Letter from ALBA: We’re All in This Together

June 2, 2020

“Why should one care about events taking place far away?” This is one of the “essential questions” that drive our work with teachers around the country. Together with the question “When do you stand up for what you believe in?” it captures the spirit of the internationalist commitment that drove the almost 40,000 volunteers who put their lives on the line for the defense of the Spanish Republic against fascism. As Bill Bailey put it in the documentary The Good Fight: “If some poor working stiff went on strike in Timbuktu … and some cop came down and started busting his skull, you were concerned about that, because that was your brother out there.”

If the Covid-19 pandemic has taught us anything, it’s precisely the relevance of this internationalist spirit. We are all in this together. To be sure, the crisis has thrown our lives into disarray. It has hit Spain and the United States with particular viciousness. And it has forced ALBA, like many other organizations, to postpone, cancel, or reinvent plans for this fall. But at the same time, the crisis has only strengthened our conviction that the legacy of the Lincolns is more relevant than ever.

We have been determined to keep our work going. We’re continuing to publish The Volunteer on schedule. Our annual celebration in New York City, on May 17, was moved online and featured artists like Sarah Lee Guthrie, Velina Brown, Bruce Barthol, and Pedro and Luis Pastor. During the entire month of July, we are piloting our first-ever online teacher workshop, open to the entire country (see page 5). And we’ve launched a completely overhauled ALBA website at www.alba-valb.org.

Standing up for what you believe also drives the brave volunteers of No More Deaths, the Arizona-based organization that for the past 16 years has worked to save the lives of migrants crossing the desert and to achieve immigration reform. No More Deaths is the recipient of this year’s ALBA-Puffin Award for Human Rights Activism. Like the volunteers of the Lincoln Brigade, their principled activism has put them at odds with the law, which inexplicably says leaving water and food for migrants is a crime. In this issue, we interview one of the volunteers whose conviction was overturned on appeal earlier this year. Also look for Lollie Butler’s stunning poetry feature, “On the Dry Sea of Sonora.”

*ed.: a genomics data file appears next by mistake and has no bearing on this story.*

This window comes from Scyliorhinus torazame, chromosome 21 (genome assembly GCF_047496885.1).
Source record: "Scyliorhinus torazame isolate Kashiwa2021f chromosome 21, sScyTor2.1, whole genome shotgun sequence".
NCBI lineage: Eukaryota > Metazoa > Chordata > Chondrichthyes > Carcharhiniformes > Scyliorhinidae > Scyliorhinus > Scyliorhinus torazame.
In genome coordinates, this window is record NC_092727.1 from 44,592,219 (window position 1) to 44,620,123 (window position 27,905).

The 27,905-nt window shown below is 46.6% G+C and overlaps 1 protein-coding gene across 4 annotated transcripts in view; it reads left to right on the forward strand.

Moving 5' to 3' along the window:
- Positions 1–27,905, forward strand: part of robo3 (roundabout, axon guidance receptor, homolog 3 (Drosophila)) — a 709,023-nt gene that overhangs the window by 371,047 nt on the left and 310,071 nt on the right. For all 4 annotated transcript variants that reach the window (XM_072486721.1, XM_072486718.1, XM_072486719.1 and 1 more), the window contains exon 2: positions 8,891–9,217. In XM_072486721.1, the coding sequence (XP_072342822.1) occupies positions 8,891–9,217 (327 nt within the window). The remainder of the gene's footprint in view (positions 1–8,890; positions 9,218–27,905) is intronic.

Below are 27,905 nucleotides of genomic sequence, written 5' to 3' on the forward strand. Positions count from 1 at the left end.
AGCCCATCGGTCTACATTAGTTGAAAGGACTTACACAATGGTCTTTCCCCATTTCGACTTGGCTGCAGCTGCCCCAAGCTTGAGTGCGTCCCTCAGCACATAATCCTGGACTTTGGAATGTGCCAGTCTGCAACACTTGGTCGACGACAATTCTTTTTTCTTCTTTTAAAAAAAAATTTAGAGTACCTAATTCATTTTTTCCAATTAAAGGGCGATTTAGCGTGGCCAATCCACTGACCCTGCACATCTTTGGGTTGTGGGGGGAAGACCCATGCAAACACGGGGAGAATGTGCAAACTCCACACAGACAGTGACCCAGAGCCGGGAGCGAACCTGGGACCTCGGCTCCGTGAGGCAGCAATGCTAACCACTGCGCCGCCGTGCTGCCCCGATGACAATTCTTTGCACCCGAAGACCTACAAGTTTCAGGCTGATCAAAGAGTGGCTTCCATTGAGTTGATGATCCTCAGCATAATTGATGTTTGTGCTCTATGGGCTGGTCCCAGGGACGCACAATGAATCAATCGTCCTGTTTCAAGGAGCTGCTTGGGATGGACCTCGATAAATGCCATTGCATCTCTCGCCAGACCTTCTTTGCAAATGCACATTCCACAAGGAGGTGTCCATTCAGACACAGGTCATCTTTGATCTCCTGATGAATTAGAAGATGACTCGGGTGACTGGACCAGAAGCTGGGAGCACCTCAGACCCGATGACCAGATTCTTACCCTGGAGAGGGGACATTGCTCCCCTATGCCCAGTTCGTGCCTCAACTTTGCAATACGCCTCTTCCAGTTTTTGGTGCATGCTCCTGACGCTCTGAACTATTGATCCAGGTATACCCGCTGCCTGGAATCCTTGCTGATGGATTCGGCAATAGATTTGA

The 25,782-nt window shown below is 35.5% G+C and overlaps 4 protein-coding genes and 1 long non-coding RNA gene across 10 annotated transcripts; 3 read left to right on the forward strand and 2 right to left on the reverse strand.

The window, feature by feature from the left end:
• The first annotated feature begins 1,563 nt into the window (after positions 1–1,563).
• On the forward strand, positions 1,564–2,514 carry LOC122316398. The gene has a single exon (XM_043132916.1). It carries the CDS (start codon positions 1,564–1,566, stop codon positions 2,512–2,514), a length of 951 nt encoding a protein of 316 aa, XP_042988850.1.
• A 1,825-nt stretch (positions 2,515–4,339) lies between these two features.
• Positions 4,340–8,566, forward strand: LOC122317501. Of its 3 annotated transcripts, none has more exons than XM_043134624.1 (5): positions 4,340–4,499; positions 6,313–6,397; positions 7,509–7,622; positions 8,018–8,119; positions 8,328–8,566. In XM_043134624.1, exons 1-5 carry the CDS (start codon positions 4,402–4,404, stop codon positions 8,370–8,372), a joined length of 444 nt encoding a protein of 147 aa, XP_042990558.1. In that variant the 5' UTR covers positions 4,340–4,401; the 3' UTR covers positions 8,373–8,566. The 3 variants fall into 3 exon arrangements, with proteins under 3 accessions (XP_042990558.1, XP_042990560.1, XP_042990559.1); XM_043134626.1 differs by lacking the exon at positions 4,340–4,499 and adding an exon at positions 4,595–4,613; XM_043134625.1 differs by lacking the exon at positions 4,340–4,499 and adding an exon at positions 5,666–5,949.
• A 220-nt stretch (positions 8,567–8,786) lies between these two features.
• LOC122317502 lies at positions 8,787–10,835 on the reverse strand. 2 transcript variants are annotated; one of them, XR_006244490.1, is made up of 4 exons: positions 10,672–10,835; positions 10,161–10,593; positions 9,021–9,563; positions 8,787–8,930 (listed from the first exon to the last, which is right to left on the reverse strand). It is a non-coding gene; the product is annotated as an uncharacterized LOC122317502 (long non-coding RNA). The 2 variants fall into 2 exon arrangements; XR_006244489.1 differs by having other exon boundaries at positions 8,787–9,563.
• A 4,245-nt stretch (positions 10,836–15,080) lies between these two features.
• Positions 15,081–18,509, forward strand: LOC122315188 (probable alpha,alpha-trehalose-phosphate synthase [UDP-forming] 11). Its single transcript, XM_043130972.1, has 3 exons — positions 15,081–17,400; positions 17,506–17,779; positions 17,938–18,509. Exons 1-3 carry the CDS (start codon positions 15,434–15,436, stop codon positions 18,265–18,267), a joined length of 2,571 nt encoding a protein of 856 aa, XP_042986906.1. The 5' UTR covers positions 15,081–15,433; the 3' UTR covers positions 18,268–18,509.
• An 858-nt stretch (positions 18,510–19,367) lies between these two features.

We’re proud to feature in this issue the riveting story of Marina Ginestà, the young Catalan woman featured on the cover of our print issue, whose face came to represent the Spanish Republican cause. Fascinating, too, is the history of Spanish anarchist communities in the United States. Look here for a touching posthumous reflection by Hannah Creighton on the lessons she learned from her father, Lincoln vet Len Olson. Finally, in this issue, we mourn the loss of Perry Rosenstein, the visionary president of the Puffin Foundation whose support has meant so much for ALBA and many other progressive organizations in the United States.

Thanks, as always, for being there and supporting our work. Thanks for making it possible for us to continue to share—and keep alive—the legacy of the Lincoln Brigade when the world most needs it.


Peter N. Carroll & Sebastiaan Faber, editors

P.S. Please consider a special contribution to support our new online Teaching Institutes that carry our message to students around the country and the world. ALBA’s new website makes donating easier than ever. Make a one-time gift or set up a monthly donation. All donations are tax-deductible. Go to